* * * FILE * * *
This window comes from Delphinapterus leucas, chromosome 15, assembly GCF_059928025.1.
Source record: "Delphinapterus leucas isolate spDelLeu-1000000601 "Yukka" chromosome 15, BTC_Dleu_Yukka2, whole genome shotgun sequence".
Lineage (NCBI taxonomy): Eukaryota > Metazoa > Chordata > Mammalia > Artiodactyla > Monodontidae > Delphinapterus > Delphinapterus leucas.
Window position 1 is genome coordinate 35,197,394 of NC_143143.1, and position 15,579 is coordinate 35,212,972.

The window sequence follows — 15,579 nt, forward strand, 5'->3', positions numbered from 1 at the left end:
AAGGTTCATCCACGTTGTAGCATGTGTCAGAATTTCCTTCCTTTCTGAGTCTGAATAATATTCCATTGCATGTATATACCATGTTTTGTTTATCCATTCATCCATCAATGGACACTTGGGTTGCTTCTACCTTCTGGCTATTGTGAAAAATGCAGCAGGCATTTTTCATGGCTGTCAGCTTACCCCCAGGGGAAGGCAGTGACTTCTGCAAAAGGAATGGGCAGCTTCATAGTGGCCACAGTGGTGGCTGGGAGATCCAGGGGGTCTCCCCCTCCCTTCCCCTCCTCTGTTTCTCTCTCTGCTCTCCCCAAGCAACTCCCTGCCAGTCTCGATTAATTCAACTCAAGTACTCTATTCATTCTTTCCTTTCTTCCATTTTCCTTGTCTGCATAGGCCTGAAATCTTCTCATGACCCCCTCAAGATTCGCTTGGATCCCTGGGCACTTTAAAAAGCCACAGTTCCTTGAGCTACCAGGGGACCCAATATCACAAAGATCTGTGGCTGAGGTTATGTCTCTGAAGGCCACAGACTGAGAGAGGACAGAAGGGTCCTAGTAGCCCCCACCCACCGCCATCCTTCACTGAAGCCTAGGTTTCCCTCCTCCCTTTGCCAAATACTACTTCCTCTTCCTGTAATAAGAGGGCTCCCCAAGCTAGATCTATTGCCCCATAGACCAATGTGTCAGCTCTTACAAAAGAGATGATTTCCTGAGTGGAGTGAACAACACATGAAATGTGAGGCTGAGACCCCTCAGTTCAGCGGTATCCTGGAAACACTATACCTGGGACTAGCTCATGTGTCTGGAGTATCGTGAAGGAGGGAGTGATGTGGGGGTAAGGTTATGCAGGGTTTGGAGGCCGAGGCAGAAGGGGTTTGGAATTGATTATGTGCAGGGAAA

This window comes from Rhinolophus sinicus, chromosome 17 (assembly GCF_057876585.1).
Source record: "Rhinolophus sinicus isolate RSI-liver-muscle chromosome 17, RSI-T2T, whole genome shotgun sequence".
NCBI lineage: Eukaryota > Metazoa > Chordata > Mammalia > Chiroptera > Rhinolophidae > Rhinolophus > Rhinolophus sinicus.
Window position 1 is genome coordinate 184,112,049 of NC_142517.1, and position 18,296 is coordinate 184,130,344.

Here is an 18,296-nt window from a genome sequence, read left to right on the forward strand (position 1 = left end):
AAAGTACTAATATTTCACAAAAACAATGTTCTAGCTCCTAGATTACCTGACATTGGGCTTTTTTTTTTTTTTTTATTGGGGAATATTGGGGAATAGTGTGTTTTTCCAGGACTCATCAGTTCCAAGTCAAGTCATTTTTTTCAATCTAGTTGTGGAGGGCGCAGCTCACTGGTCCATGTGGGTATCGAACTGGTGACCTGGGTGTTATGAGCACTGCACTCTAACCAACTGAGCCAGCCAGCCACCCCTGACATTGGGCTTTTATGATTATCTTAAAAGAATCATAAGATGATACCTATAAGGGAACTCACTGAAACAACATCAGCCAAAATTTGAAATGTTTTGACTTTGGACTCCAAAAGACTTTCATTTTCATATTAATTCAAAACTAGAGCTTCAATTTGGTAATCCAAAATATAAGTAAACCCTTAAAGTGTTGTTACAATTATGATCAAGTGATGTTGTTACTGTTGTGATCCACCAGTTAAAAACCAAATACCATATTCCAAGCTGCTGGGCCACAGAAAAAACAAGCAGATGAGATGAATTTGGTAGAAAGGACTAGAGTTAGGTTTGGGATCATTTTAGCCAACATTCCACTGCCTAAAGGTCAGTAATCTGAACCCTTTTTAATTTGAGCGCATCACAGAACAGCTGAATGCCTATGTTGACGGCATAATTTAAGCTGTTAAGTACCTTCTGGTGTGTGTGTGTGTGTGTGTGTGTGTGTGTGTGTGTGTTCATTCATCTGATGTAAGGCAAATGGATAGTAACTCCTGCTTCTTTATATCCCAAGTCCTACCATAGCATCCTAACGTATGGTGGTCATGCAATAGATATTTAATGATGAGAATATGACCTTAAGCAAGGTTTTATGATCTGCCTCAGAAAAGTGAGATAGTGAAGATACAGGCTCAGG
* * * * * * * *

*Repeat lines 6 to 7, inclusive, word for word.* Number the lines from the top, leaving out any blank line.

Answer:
AAGGTTCATCCACGTTGTAGCATGTGTCAGAATTTCCTTCCTTTCTGAGTCTGAATAATATTCCATTGCATGTATATACCATGTTTTGTTTATCCATTCATCCATCAATGGACACTTGGGTTGCTTCTACCTTCTGGCTATTGTGAAAAATGCAGCAGGCATTTTTCATGGCTGTCAGCTTACCCCCAGGGGAAGGCAGTGACTTCTGCAAAAGGAATGGGCAGCTTCATAGTGGCCACAGTGGTGGCTGGGAGATCCAGGGGGTCTCCCCCTCCCTTCCCCTCCTCTGTTTCTCTCTCTGCTCTCCCCAAGCAACTCCCTGCCAGTCTCGATTAATTCAACTCAAGTACTCTATTCATTCTTTCCTTTCTTCCATTTTCCTTGTCTGCATAGGCCTGAAATCTTCTCATGACCCCCTCAAGATTCGCTTGGATCCCTGGGCACTTTAAAAAGCCACAGTTCCTTGAGCTACCAGGGGACCCAATATCACAAAGATCTGTGGCTGAGGTTATGTCTCTGAAGGCCACAGACTGAGAGAGGACAGAAGGGTCCTAGTAGCCCCCACCCACCGCCATCCTTCACTGAAGCCTAGGTTTCCCTCCTCCCTTTGCCAAATACTACTTCCTCTTCCTGTAATAAGAGGGCTCCCCAAGCTAGATCTATTGCCCCATAGACCAATGTGTCAGCTCTTACAAAAGAGATGATTTCCTGAGTGGAGTGAACAACACATGAAATGTGAGGCTGAGACCCCTCAGTTCAGCGGTATCCTGGAAACACTATACCTGGGACTAGCTCATGTGTCTGGAGTATCGTGAAGGAGGGAGTGATGTGGGGGTAAGGTTATGCAGGGTTTGGAGGCCGAGGCAGAAGGGGTTTGGAATTGATTATGTGCAGGGAAA

This window comes from Rhinolophus sinicus, chromosome 17 (assembly GCF_057876585.1).